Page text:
Coffee giant Starbucks (NASDAQ:SBUX) had a few quiet years recently but returned to market-beating form in the summer of 2018. The stock has gained a market-stomping 78% over the last 18 months, including a 45% climb in 52 weeks.

The company will report results for the holiday season on Jan. 28. Starbucks is investing in new technologies in order to perk up its operating efficiency in the long run. Here's a look at three of the company's most interesting tech ideas, and how they might affect the upcoming first-quarter 2020 report.

Extreme close-up shot of a Starbucks cup.

Image source: The Motley Fool.

Better coffee machines everywhere

The high-performance Mastrena machine isn't exactly new to Starbucks. The highly automated coffeemaker, which can grind your beans and pull three espresso shots at once (all while also steaming some milk), was introduced in 2008 and is now standard equipment for company-owned Starbucks stores in the U.S.

But Starbucks is still rolling out Mastrena machines to its international locations, and not all franchise stores are on board yet. The company intends to complete those upgrades by the end of 2020.

That's a big deal because the Mastrena can do so much more than Starbucks' older coffeemakers ever could. The ability to produce espresso shots 50% faster limits the time customers spend waiting for their drinks. The machines also come with built-in Internet of Things (IoT) sensors, connected to Starbucks' support center.

"We can see every shot of espresso that's being pulled and we can see centrally," CEO Kevin Johnson said in the fourth-quarter earnings call. "If there is a machine ... that needs tuning or maintenance, that allows us to improve the quality of the shots that we're pulling."

Artificial intelligence

The IoT sensors tie into an artificial intelligence (AI) system Starbucks has dubbed Deep Brew. Based on real-time data from every Mastrena-equipped Starbucks store, Deep Brew analyzes the information from many different angles. The system then spits out recommendations on everything from inventory orders and local advertising plans to personalized drink recommendations and equipment maintenance warnings.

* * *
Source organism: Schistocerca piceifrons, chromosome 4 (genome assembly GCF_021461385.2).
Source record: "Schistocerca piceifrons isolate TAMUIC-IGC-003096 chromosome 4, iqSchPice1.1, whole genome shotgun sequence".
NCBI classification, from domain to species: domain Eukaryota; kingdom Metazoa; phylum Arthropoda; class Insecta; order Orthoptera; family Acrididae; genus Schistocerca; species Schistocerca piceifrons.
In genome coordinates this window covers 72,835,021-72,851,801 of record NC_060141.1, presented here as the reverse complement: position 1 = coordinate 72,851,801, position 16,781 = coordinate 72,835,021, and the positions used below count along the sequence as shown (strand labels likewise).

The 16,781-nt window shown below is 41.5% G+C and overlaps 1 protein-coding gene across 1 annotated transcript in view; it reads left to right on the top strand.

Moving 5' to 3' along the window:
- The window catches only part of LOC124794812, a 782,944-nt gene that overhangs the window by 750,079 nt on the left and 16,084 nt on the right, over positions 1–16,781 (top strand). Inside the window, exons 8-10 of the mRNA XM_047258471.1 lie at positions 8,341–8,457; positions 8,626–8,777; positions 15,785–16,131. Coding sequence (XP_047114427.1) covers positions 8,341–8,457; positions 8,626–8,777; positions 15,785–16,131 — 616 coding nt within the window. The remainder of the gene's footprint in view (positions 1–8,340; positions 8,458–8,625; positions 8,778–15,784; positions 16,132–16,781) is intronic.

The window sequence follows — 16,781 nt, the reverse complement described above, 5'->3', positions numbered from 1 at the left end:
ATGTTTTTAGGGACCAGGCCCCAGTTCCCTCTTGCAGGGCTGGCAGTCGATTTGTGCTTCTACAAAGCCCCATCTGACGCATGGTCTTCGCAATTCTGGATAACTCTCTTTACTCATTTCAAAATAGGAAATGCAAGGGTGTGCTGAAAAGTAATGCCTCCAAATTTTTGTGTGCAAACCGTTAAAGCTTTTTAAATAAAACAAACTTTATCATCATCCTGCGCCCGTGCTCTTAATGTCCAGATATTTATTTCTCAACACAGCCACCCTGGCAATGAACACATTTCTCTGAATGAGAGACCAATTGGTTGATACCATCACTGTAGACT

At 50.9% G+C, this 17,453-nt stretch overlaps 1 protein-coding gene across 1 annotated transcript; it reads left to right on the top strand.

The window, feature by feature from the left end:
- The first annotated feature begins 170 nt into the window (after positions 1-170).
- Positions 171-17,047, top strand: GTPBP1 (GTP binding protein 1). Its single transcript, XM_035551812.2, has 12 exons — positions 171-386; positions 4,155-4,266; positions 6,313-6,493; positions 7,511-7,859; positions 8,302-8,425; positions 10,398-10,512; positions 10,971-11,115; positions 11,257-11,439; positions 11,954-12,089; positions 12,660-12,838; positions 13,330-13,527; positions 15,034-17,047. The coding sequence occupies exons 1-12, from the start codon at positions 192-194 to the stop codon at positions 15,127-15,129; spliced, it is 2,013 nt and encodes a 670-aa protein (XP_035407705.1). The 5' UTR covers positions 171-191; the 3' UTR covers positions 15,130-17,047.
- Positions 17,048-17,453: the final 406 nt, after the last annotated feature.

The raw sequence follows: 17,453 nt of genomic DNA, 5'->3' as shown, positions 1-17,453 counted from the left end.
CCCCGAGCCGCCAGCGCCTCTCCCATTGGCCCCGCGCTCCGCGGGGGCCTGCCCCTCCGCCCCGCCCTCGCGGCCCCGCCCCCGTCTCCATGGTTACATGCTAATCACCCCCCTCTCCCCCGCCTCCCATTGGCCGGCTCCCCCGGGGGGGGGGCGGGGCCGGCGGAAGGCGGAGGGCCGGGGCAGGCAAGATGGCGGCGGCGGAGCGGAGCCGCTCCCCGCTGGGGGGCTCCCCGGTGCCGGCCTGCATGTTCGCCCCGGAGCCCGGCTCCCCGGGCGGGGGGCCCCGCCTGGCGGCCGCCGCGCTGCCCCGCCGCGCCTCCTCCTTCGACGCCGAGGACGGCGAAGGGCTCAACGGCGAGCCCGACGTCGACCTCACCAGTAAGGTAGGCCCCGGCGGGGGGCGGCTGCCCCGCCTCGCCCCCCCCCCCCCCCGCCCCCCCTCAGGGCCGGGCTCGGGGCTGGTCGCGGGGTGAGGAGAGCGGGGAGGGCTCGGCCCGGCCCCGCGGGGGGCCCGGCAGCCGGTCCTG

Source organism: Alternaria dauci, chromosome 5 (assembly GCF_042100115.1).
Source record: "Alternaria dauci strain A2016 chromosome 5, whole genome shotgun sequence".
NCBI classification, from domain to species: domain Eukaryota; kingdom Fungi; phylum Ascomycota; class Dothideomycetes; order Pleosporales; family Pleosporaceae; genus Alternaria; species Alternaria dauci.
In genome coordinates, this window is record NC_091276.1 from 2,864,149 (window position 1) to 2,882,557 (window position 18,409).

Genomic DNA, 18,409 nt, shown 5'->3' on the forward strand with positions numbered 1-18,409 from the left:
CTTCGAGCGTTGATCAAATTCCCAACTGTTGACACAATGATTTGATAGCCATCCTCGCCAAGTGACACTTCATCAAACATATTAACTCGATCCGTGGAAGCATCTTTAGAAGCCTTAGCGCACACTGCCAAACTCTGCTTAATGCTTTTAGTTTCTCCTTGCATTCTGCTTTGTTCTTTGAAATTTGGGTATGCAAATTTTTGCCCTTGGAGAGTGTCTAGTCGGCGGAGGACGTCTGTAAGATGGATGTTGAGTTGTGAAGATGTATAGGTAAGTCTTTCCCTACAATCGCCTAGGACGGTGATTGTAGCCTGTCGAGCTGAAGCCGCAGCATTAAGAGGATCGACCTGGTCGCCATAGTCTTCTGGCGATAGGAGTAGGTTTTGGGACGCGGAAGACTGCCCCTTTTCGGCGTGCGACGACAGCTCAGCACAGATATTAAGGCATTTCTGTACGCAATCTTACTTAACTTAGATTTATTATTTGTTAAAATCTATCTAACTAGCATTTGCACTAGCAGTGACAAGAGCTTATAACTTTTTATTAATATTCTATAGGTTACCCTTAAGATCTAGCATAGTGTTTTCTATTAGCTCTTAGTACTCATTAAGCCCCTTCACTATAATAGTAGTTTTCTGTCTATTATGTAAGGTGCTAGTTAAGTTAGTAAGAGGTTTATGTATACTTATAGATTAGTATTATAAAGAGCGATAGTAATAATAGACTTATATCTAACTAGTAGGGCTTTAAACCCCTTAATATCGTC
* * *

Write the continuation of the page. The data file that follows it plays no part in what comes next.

"Deep Brew is a key differentiator for the future, and as we continue our quest to build world-class AI capabilities to better support partners," Johnson said. "With the Deep Brew and our predictive analytics, we're going to be able to determine if the machine needs preventative maintenance on it before it breaks, and so that simplifies things for our partners."

So a store with the Mastrena has access to Deep Brew features that just aren't available to stores that are stuck with older machines. Together, Mastrena and Deep Brew should boost each store's efficiency in myriad small ways, adding up to significant improvements over time. This is not a short-term strategy but a proactive way to drive a stronger and more sustainable business in the long run. Expect to hear more about Mastrena and Deep Brew installations in the first-quarter report, especially as they relate to international expansion.

Online orders in China

On that note, Starbucks opened more than 600 locations in China last year, and the store network in that country now stands at over 4,000 coffee shops. The way to modern Chinese customers' hearts appears to go through their mobile devices, and Starbucks is exploring digital strategies to expand its business in the country as quickly as possible.

Johnson said: "As we expand our store footprint, we have also been investing in innovative retail formats, including our Starbucks Now store in Beijing that opened in July, a unique express retail experience that seamlessly integrates physical and digital touchpoints to enhance the mobile-order-and-pay and the Starbucks Delivers customer experience. We recently celebrated the one-year anniversary of our China digital partnership with Alibaba (NYSE:BABA), and I'm pleased to share that we surpassed our goal of expanding Starbucks Delivers to 3,000 stores in 100 cities by the end of the fiscal year."

Mobile orders accounted for 10% of Starbucks' second-largest and fastest-growing market in the fourth quarter. That includes a 3% contribution from the mobile-order-and-pay system that was introduced in China just one quarter earlier. Look for more details on mobile-order growth in China as that strategy plays a large part in Starbucks' expansion plans there.

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